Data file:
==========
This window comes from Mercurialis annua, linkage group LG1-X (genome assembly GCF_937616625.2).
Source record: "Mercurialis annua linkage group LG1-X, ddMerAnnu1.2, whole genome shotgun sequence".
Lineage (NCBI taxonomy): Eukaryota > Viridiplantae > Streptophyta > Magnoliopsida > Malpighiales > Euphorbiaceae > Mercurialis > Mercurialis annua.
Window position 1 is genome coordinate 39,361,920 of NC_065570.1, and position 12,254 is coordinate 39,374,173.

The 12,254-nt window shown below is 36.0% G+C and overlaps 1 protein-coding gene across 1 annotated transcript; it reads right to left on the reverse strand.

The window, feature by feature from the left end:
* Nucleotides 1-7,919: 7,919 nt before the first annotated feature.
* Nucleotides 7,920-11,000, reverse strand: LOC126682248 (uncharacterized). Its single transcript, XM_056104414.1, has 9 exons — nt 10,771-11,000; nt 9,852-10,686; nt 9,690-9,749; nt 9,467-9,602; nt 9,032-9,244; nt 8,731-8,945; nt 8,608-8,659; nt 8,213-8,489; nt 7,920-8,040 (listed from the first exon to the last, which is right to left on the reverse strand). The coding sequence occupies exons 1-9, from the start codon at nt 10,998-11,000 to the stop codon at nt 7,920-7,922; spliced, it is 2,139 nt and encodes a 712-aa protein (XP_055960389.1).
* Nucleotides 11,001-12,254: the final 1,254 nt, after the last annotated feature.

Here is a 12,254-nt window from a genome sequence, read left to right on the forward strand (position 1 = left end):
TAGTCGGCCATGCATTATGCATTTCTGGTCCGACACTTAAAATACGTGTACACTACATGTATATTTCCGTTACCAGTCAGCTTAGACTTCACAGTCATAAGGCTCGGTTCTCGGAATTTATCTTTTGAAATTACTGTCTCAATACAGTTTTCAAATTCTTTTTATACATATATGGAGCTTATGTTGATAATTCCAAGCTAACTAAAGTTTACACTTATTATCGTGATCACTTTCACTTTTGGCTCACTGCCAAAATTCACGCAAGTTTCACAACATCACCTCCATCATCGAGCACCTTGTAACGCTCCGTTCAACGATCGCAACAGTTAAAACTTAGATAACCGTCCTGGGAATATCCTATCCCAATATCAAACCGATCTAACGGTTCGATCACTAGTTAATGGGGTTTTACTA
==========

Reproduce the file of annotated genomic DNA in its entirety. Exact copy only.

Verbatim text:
This window comes from Mercurialis annua, linkage group LG1-X (genome assembly GCF_937616625.2).
Source record: "Mercurialis annua linkage group LG1-X, ddMerAnnu1.2, whole genome shotgun sequence".
Lineage (NCBI taxonomy): Eukaryota > Viridiplantae > Streptophyta > Magnoliopsida > Malpighiales > Euphorbiaceae > Mercurialis > Mercurialis annua.
Window position 1 is genome coordinate 39,361,920 of NC_065570.1, and position 12,254 is coordinate 39,374,173.

The 12,254-nt window shown below is 36.0% G+C and overlaps 1 protein-coding gene across 1 annotated transcript; it reads right to left on the reverse strand.

The window, feature by feature from the left end:
* Nucleotides 1-7,919: 7,919 nt before the first annotated feature.
* Nucleotides 7,920-11,000, reverse strand: LOC126682248 (uncharacterized). Its single transcript, XM_056104414.1, has 9 exons — nt 10,771-11,000; nt 9,852-10,686; nt 9,690-9,749; nt 9,467-9,602; nt 9,032-9,244; nt 8,731-8,945; nt 8,608-8,659; nt 8,213-8,489; nt 7,920-8,040 (listed from the first exon to the last, which is right to left on the reverse strand). The coding sequence occupies exons 1-9, from the start codon at nt 10,998-11,000 to the stop codon at nt 7,920-7,922; spliced, it is 2,139 nt and encodes a 712-aa protein (XP_055960389.1).
* Nucleotides 11,001-12,254: the final 1,254 nt, after the last annotated feature.

Here is a 12,254-nt window from a genome sequence, read left to right on the forward strand (position 1 = left end):
TAGTCGGCCATGCATTATGCATTTCTGGTCCGACACTTAAAATACGTGTACACTACATGTATATTTCCGTTACCAGTCAGCTTAGACTTCACAGTCATAAGGCTCGGTTCTCGGAATTTATCTTTTGAAATTACTGTCTCAATACAGTTTTCAAATTCTTTTTATACATATATGGAGCTTATGTTGATAATTCCAAGCTAACTAAAGTTTACACTTATTATCGTGATCACTTTCACTTTTGGCTCACTGCCAAAATTCACGCAAGTTTCACAACATCACCTCCATCATCGAGCACCTTGTAACGCTCCGTTCAACGATCGCAACAGTTAAAACTTAGATAACCGTCCTGGGAATATCCTATCCCAATATCAAACCGATCTAACGGTTCGATCACTAGTTAATGGGGTTTTACTA